Yunnan province, which has the most species and ecosystem varieties in China, is adopting new biodiversity protection measures.
The new approach relies on nongovernmental organizations to run 10 conservation projects for rare species, particularly those with dangerously small populations, former director of the Yunan provincial forestry department Chen Jihai said.
The Yunnan green environment development foundation, of which Chen is acting chairman, will provide a 50,000-yuan ($7,000) grant for each program from its Biodiversity Conservation Small Grants Project. The projects will help preserve dolphin deer, the Chinese manglietiastrum (Manglietiastrum sinicum) - a rare flowering plant endemic to Yunnan - and the biodiversity in Meili Snow Mountain, Chen said yesterday.
The provincial government spent more than 10 million yuan on biodiversity protection last year.
However, more of the money went to building infrastructure than to protecting rare species, Chen said.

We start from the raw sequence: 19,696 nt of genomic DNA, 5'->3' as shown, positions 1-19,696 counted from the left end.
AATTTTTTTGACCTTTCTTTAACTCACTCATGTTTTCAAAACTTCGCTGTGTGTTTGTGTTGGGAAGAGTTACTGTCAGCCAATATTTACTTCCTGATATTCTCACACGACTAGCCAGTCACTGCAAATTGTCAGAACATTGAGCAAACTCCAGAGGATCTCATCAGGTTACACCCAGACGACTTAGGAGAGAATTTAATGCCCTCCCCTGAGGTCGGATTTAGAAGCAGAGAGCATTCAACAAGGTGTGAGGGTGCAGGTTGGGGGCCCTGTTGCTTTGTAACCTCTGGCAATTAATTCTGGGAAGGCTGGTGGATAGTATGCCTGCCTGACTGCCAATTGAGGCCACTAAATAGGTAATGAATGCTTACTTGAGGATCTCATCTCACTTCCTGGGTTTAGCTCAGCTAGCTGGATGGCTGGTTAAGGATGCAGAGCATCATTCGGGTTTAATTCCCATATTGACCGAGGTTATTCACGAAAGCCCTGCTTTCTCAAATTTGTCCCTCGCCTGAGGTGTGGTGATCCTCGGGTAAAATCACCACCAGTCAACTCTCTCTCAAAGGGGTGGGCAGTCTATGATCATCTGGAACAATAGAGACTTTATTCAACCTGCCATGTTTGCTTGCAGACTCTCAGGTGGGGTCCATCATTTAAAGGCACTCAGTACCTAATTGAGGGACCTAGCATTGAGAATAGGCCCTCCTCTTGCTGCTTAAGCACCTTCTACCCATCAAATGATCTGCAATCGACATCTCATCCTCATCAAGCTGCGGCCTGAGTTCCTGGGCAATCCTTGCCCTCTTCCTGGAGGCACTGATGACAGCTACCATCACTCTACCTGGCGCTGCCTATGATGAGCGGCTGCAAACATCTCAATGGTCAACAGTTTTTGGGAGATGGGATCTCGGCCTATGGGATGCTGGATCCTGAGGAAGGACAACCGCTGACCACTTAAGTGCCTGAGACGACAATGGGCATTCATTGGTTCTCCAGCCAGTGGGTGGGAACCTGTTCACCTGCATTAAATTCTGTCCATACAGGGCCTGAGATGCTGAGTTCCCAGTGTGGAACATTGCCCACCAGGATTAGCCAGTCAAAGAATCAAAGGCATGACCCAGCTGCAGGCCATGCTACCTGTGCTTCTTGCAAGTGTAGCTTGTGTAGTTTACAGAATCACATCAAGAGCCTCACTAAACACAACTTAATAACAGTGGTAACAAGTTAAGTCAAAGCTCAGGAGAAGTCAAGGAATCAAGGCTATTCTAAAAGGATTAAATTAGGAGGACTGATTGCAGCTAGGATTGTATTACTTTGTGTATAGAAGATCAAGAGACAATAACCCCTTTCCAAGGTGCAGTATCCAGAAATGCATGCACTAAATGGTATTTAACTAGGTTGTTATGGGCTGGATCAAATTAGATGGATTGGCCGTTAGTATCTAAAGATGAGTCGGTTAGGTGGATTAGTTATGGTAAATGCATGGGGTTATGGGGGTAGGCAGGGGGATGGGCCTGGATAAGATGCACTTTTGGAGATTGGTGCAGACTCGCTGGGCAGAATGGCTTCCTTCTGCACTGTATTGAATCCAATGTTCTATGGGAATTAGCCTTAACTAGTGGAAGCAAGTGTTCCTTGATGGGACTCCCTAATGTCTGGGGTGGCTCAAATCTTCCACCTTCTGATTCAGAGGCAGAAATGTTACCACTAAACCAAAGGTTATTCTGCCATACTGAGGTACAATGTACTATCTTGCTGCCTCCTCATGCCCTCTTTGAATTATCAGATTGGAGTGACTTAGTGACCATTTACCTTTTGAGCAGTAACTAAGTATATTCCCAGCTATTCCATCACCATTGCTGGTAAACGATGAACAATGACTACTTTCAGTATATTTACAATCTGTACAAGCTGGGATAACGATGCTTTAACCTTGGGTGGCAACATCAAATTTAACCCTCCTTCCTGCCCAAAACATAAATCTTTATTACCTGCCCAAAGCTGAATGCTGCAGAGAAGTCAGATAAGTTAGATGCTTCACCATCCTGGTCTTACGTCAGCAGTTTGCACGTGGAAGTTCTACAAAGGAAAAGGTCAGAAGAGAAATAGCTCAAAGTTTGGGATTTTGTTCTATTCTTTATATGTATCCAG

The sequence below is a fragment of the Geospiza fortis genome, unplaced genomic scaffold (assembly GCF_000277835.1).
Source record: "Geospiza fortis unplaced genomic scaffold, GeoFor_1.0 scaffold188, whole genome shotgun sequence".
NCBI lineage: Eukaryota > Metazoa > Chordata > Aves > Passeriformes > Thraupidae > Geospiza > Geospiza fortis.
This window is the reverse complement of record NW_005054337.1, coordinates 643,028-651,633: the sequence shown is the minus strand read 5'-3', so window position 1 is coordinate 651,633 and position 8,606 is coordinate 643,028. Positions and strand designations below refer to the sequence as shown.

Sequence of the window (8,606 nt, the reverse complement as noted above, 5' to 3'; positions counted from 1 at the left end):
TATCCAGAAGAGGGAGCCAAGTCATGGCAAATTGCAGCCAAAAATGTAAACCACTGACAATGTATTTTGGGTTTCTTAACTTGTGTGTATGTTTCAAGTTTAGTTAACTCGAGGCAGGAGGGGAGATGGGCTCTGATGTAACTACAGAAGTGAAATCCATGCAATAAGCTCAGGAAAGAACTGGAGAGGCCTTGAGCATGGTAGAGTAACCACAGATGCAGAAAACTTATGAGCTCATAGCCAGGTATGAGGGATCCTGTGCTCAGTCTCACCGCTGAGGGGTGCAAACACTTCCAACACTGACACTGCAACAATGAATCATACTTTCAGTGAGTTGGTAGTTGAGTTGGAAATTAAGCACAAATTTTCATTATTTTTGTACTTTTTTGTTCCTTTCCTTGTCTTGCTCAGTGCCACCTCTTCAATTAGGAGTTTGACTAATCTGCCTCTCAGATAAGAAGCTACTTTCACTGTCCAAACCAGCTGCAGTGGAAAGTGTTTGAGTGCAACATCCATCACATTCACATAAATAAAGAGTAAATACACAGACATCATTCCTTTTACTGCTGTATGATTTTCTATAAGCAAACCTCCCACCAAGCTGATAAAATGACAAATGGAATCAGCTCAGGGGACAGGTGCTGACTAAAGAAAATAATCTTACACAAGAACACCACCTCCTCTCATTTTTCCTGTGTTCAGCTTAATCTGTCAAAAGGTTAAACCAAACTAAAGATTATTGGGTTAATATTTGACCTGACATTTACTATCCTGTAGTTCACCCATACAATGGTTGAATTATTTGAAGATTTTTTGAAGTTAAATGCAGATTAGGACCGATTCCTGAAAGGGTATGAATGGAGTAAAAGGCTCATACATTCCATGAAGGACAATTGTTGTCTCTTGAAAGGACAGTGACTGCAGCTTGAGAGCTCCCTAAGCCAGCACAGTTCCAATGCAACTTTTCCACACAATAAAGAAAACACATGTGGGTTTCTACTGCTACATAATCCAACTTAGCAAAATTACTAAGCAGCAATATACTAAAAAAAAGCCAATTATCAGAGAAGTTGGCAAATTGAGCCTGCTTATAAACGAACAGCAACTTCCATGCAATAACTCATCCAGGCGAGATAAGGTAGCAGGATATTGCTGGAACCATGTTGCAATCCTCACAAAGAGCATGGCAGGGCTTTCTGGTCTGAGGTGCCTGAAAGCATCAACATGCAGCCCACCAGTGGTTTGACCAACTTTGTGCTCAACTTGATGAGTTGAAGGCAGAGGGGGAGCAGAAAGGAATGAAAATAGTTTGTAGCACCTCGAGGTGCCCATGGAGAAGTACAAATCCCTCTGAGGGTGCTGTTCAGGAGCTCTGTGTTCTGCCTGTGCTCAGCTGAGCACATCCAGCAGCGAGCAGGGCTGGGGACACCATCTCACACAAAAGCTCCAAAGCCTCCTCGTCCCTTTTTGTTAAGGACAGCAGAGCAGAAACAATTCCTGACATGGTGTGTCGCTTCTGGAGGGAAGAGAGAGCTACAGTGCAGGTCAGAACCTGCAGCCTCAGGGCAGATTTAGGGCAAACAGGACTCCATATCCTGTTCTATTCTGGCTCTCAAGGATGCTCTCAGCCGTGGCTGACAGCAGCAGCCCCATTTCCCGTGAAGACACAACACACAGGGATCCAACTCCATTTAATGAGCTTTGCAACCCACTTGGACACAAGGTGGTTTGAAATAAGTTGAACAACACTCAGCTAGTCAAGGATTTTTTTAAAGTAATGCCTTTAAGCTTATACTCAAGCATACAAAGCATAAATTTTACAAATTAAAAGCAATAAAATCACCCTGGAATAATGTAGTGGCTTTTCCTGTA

"We want to use the current project to mobilize all sectors in the province, including NGOs, enterprises and residents, to contribute to the conservation of endemic flora and fauna," he said, adding that Yunnan has 33 rare plant species - more than any other province.
The foundation was jointly founded by the Yunnan provincial forestry department, Shanshui center for nature and society (Conservation International) and the nature conservancy on July 2 last year.
Director of Conservation International's Chengdu office Li Shengzhi said the move marked the first time government-underwritten grants had been offered for conservation projects in Yunnan. Making these grants easily accessible will help local organizations and individuals protect rare wildlife, Li added.
Li Xiaoping, director of the research institute of Indesen snowy mountains nature reserve in Lincang, who has worked to protect the reserve's dolphin deer, said the money was crucial to their efforts.
"We have been keeping track of the reserve's five or six dolphin deer since last year," he said.
"With the money, we are now able to undertake field surveys and start monitoring next week after some basic training."
He said the reserve is now China's only known dolphin deer distribution region.
Currently, only five Chinese manglietiastrum trees grow wild in Xichou county. The foundation hopes to artificially pollinate them, Chen said.
"Otherwise, if the five trees died, we would lose the species entirely," he said.
The Deqin county-based Meili snow mountain holy site culture and biodiversity protection project intends to raise local awareness about protecting biodiversity through planting Chinese herbs and trees, Chen said.
Source: China Daily